Frustration continues to grow over the failure of Gov. Jay Inslee and Democratic leaders in the House and Senate to fully address the state government’s COVID-19-induced budget shortfall — now projected to be close to $9 billion over their next three years.
As each day passes, it will be far more difficult — and financially painful — to balance the budget.
The Washington Research Council, a Seattle-based organization that provides public policy analysis of economic impacts to the state, concludes that if the Legislature had met in June cuts to state spending could have been as low 2.9% and up to 9.4%. But if lawmakers wait until next year to address the budget hole, the spending cuts could go as deep as 28.2%.
To this point, Inslee has been reluctant to use his power to call lawmakers into a special session to address the budget. The governor said he is waiting to see if the federal government provides funding to fill the budget gap. And House Speaker Laurie Jinkins, D-Tacoma, and Senate Majority Leader Andy Billig, D-Spokane, are not pushing Inslee to call a special session now.
We don’t see a federal bailout for states happening soon. It’s not a federal priority right now.
However, Billig did tell The Seattle Times in early July that he did expect a special session to be called sometime after August, although he did not have a guess as to when.
Billig sees balancing the budget as an extensive process, like crafting the supplemental budget every other year, so Senate budget writers are now working “so we can be prepared for at least an initial proposal.”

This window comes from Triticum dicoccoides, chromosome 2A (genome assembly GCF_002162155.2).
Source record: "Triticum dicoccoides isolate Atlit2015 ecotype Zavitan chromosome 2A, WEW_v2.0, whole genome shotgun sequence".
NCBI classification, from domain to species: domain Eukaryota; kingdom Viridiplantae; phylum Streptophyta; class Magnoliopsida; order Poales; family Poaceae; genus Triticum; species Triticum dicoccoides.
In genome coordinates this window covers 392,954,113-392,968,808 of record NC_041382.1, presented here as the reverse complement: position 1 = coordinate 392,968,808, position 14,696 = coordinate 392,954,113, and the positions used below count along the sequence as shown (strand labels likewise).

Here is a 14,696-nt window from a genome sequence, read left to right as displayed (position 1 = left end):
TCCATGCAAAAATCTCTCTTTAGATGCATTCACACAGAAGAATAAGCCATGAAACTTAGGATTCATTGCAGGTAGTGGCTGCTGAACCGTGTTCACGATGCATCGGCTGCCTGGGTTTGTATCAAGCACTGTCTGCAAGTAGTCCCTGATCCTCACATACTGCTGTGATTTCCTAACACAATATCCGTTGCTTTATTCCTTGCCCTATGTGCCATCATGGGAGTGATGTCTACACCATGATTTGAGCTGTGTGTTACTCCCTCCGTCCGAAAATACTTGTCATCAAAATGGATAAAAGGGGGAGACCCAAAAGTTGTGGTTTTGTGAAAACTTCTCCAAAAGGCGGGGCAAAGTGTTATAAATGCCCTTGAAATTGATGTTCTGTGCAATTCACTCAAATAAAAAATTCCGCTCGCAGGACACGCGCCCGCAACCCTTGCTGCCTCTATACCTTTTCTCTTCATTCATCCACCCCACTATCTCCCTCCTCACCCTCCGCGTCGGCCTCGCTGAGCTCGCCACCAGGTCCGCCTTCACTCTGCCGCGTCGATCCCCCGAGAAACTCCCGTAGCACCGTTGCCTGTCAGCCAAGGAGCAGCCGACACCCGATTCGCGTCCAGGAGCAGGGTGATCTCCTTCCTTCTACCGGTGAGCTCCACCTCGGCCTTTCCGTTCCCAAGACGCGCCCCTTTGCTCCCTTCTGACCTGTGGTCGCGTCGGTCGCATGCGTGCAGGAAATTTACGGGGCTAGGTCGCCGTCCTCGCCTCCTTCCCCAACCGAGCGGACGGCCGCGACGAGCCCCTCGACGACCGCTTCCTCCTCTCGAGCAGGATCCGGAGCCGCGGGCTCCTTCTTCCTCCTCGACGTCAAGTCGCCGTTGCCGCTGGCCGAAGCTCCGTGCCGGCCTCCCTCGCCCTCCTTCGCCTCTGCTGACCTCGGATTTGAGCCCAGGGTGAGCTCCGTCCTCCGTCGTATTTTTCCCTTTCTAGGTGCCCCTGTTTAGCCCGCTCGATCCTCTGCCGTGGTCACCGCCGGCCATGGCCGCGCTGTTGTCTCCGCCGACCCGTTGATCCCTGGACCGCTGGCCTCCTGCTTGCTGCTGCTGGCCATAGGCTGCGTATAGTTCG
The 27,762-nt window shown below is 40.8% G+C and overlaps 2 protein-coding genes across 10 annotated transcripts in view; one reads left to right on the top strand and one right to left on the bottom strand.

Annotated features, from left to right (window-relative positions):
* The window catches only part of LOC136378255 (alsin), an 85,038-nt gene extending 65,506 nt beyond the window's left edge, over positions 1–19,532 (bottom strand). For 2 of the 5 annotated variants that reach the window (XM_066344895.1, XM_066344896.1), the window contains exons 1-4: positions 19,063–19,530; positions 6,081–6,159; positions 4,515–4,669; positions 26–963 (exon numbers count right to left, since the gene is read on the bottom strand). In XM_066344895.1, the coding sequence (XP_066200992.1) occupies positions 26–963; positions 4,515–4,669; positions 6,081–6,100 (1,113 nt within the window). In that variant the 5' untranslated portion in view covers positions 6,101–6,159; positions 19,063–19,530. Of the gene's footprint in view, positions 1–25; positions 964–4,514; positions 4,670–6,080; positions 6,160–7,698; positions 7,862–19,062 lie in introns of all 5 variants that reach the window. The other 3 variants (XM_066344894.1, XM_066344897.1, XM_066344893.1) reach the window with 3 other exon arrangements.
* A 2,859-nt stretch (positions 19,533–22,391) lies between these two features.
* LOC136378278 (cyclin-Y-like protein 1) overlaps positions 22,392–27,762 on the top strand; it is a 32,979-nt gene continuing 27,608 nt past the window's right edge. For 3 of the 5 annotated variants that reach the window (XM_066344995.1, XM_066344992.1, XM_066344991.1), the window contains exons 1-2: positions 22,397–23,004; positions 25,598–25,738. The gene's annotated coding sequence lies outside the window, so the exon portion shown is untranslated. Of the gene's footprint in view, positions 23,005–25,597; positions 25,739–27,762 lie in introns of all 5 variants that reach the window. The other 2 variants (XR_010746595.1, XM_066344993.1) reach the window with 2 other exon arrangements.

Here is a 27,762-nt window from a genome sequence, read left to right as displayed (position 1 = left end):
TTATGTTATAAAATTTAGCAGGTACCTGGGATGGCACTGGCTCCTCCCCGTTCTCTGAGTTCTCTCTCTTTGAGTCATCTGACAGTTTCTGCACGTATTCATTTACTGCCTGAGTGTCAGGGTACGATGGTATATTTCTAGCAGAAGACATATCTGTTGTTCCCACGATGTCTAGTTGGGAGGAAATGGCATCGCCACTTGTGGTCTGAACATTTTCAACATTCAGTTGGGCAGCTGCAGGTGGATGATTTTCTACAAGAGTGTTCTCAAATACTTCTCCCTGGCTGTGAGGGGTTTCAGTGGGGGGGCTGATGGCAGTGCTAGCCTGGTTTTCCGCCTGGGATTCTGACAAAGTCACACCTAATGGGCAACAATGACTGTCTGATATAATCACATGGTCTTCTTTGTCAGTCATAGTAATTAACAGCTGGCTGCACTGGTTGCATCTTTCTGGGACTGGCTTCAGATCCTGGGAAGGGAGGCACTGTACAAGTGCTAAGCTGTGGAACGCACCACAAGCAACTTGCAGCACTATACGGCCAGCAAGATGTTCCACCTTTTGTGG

But Jinkins, in an interview with the Tacoma News Tribune Editorial Board this month, said she isn’t opposed to a special session, although she wants legislators to go into a special session thoughtfully.
To her, that means waiting to see what the federal government offers in a stimulus package. This, she said, would guide smart decisions.
“The cuts we make could have negative consequences for our most vulnerable people,” Jinkins said.
Agreed, but the longer lawmakers wait to slow spending, the deeper cuts will have to be.
The Washington Research Council report is unambiguous on that point. So, in reality, Jinkins’ approach will likely hurt those most vulnerable far more in the long run.
While this is not a particularly convenient time for our elected state legislators to go into a special session as it’s now election season (voting starts on Oct. 16), that should not be an excuse for them shirking their duty as House and Senate members.
Each day closer to the election will be even less convenient, and the budget gap will grow wider and wider.
Inslee can’t wait until January to stop the fiscal hemorrhaging. Cuts to spending need to made as soon as possible to avert a disaster in 2021 and beyond.